Pollinators welcome at Pitt, a new Bee Campus USA member

Image of man in pollinator garden near street.

(Pittsburgh Post-Gazette) The University of Pittsburgh recently became a member of the Bee Campus USA Network, an honor that recognizes its efforts to attract pollinators to campus as part of a larger commitment to sustainable practices. Pitt is the latest of 103 Bee Campus USA affiliates and one of five in Pennsylvania. The other four are Chatham, Penn State and Susquehanna universities and Dickinson College.

Who likes – and doesn’t like – bees?

Image of researchers conducting in-person survey.

(The Wildlife Society) A new study found that many people in Phoenix, Arizona, feel either neutral about bees or dislike them but overall don’t see bees as a problem in their yards. The researchers hope their findings can help inform education outreach to citizens in order to help conserve the pollinators. “We were trying to understand who likes bees and who doesn’t.”

Get off the grass and let the wildflowers and the bees flourish, council told

Image of wildflowers.

(The Scotsman) Stirling Council is being called up to change its approach to grass cutting with two petitions asking the local authority to back down on trimming back verges and other green spaces on a regular basis. “Normally these spring wildflowers wouldn’t have the chance to bloom as grass cutting starts before their flowering period, but this year, as a result of lockdown, they have been left alone to do what they do best; feed the bees, and provide a beautiful display to cheer us all up in the process.”

Bee population in Wisconsin city increases in abundance and diversity with No Mow May

Ground-level image of dandelions.

(Post-Crescent) A sampling of No Mow May lawns at the end of May found a fivefold increase in bee abundance and a threefold increase in bee diversity in comparison to nearby parkland that was mowed regularly. An assistant biology professor at Lawrence University said the findings demonstrate that not mowing lawns for an extended period is beneficial for pollination.

Why ‘No Mow May’ could be a boon for Toronto’s bumble bee populations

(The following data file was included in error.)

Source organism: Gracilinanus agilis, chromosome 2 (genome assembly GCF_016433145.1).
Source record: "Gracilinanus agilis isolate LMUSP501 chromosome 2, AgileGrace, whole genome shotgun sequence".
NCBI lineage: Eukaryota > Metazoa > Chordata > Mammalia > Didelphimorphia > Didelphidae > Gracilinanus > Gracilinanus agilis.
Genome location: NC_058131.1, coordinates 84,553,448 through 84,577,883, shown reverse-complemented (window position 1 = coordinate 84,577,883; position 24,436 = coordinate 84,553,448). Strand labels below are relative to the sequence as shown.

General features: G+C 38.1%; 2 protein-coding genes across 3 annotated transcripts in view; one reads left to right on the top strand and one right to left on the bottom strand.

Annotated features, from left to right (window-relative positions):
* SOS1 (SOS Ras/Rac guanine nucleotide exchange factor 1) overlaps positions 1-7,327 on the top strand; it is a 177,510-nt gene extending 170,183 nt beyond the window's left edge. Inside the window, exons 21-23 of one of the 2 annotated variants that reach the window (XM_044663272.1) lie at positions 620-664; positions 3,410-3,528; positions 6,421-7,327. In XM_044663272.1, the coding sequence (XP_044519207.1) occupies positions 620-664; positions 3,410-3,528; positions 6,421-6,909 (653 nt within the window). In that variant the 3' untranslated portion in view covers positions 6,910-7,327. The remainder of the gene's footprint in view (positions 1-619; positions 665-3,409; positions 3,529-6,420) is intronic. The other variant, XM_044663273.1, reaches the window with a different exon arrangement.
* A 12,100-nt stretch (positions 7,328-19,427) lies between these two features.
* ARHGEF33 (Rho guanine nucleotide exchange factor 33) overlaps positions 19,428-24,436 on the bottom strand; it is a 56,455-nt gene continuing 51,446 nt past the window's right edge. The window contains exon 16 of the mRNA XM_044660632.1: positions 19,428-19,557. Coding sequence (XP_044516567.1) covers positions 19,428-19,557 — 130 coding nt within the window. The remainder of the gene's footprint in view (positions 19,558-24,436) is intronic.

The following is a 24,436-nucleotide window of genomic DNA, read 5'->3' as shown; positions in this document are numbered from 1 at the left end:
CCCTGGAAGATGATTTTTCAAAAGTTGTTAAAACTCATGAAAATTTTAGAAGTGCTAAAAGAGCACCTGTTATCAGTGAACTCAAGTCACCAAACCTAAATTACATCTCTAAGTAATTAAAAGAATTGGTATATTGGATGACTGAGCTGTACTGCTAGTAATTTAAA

Image of honey bee flying above lawn flowers.

(CBC) Torontonians with more time on their hands might be itching to do some yard work as the weather improves, but local conservationists say wildlife would indeed benefit from people letting their lawns grow a little wilder than usual. Plantlife, which is spearheading the initiative, says mowing your lawn just once a month can lead to a 10-fold increase in the number of bees pollinating the area.

How will bees react during Rome’s lockdown?

Image of beekeepers checking hives on rooftop.

(Phys.org) Even as Rome endured a recently ended two-month lockdown, some lucky honey bees residing in hives atop the special forestry unit of Italy’s carabinieri – the military police which has a special force charged with protecting forests and the environment – were thriving. The coronavirus epidemic offered a unique opportunity for research, as traffic, pollution and noise in the sprawling city virtually stopped overnight in early March after a nationwide quarantine was ordered.

Study reveals important flowering plants for city-dwelling honey bees

Image of red maple buds.

(Penn State) Trees, shrubs and woody vines are among the top food sources for honey bees in urban environments, according to an international team of researchers. By using honey bees housed in rooftop apiaries in Philadelphia, the researchers identified the plant species from which the honey bees collected most of their food, and tracked how these food resources changed from spring to fall.